Cervical screening has saved 100,000 lives
The cervical screening programme has saved Britain from an epidemic of cervical cancer.
Experts believe that 15 years ago the country was heading for a devastating outbreak of the disease that had the potential to kill around 100,000 women who were born between 1951-70.
Cancer Research UK scientists estimate in a report1 published today that systematic cervical screening, introduced in 1988, is preventing up to 5,000 deaths a year from the disease in Britain.
Scientists examined trends in the cervical cancer death-rate, which increased threefold from 1967 to 1987 in women aged under 35. Since the national screening programme began in 1988 the trend has been reversed.
Professor Julian Peto, who led the study for Cancer Research UK and is based at the London School of Hygiene and Tropical Medicine and The Institute of Cancer Research, says that changes in sexual behaviour since the 1960s led to epidemic levels of sexually transmitted diseases.
This in turn meant that HPV (human papillomavirus) infection became increasingly common among sexually active women. Some forms of the virus only cause genital warts, but others cause cervical cancer. Up to half of the young women in Britain have been infected with a high-risk strain of HPV by the time they are 30. (See Notes to Editors)
Prof Peto, says: "The cervical screening programme will prevent about 5,000 future deaths each year in Britain at a cost per life saved of less than £40,000, or about £2,000 per year of extra life.
"Despite occasional but widely publicised failures the British cervical screening programme is already remarkably successful and is still improving."
Prof Peto's research compared falling death rates from cervical cancer since 1988 against the projected increase if screening had not been introduced.
The researchers also compared data from other countries. Before the screening programme was introduced, the death rate from cervical cancer among British women aged under 35 was among the highest in the developed world. Only Bulgaria, Hungary and Romania had higher rates than the UK.
Julietta Patnick, Director of the NHS Cancer Screening Programmes, says: "I am delighted that these findings recognise the huge contribution that the cervical screening programme has made to saving women's lives.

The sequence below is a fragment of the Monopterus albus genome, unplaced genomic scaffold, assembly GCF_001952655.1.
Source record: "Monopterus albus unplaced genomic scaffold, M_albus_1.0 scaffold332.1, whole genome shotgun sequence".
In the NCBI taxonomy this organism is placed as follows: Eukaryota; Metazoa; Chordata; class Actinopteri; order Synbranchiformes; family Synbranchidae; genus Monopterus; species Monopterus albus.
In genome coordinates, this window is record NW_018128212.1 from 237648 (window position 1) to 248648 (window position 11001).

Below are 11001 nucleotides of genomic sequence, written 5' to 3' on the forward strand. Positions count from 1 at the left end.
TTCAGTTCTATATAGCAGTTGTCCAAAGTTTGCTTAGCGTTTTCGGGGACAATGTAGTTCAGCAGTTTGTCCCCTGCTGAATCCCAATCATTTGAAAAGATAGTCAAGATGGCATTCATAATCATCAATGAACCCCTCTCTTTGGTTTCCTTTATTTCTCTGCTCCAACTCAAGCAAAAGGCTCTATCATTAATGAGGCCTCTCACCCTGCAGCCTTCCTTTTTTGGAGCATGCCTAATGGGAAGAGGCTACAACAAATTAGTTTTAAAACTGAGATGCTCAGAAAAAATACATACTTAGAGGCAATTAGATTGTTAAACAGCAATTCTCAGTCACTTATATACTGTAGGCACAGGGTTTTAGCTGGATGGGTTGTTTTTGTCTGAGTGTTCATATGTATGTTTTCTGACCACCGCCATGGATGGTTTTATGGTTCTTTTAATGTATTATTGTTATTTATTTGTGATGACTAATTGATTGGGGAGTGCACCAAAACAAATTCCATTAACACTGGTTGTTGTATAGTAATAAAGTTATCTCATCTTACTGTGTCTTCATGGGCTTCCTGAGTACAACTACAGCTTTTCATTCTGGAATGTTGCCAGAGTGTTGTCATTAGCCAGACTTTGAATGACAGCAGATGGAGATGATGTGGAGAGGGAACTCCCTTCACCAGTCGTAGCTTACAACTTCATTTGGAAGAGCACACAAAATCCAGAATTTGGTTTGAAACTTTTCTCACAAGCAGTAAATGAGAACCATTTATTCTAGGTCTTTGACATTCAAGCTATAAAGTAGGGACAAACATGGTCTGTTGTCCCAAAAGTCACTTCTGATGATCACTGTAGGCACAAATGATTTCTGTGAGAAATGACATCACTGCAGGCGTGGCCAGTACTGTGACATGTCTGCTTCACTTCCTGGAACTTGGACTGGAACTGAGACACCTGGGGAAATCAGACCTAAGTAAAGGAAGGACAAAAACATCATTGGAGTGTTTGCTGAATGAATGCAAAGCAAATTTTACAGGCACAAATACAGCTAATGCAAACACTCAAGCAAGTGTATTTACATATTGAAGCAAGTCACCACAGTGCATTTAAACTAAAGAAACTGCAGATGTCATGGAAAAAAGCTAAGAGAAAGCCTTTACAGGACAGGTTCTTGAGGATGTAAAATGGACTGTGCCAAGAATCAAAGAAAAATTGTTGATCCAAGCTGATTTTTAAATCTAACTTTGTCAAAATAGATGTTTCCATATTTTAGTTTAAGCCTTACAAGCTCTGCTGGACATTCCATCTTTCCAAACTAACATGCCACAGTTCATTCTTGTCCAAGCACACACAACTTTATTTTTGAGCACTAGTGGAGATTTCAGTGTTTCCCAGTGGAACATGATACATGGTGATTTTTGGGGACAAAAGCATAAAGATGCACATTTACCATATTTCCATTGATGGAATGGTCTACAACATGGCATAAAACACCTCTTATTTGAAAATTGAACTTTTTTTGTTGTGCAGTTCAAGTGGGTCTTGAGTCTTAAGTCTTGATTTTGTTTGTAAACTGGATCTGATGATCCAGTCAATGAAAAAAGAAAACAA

"We work hard to set the highest standards to ensure that women can access our world leading, high quality cervical screening programme. As this research shows, regular screening is one of the best defences against cervical cancer and so I urge all women to attend when invited."
Professor Robert Souhami, Director of Policy and Communication at Cancer Research UK, says: "Although HPV infection affects many young women, regular cervical screening is able to pick up abnormalities and treat them quickly before cancer develops.
"This new study adds to the volume of work that shows how effective national screening programmes have been and continue to be in the detection and consequent early treatment of cancer."
Peto J, et al. (2004). The cervical cancer epidemic that screening has prevented in the UK The Lancet, 364 (9430), 249-256 DOI: 10.1016/S0140-6736(04)16674-9
Notes to Editor
Around 3,000 new cases of cervical cancer are diagnosed in the UK each year. It can affect women of any age who are, or once were, sexually active.
Scientists have linked nearly all cases of cervical cancer to human papillomavirus or HPV. Most sexually active women will be infected with HPV at some point as it is very common but the virus usually clears up on its own.
If HPV persists it can lead to changes in the cells of the cervix which may lead to cancer if left untreated. Cervical screening detects these early changes and the abnormal cells can then be removed thereby preventing cancer developing.
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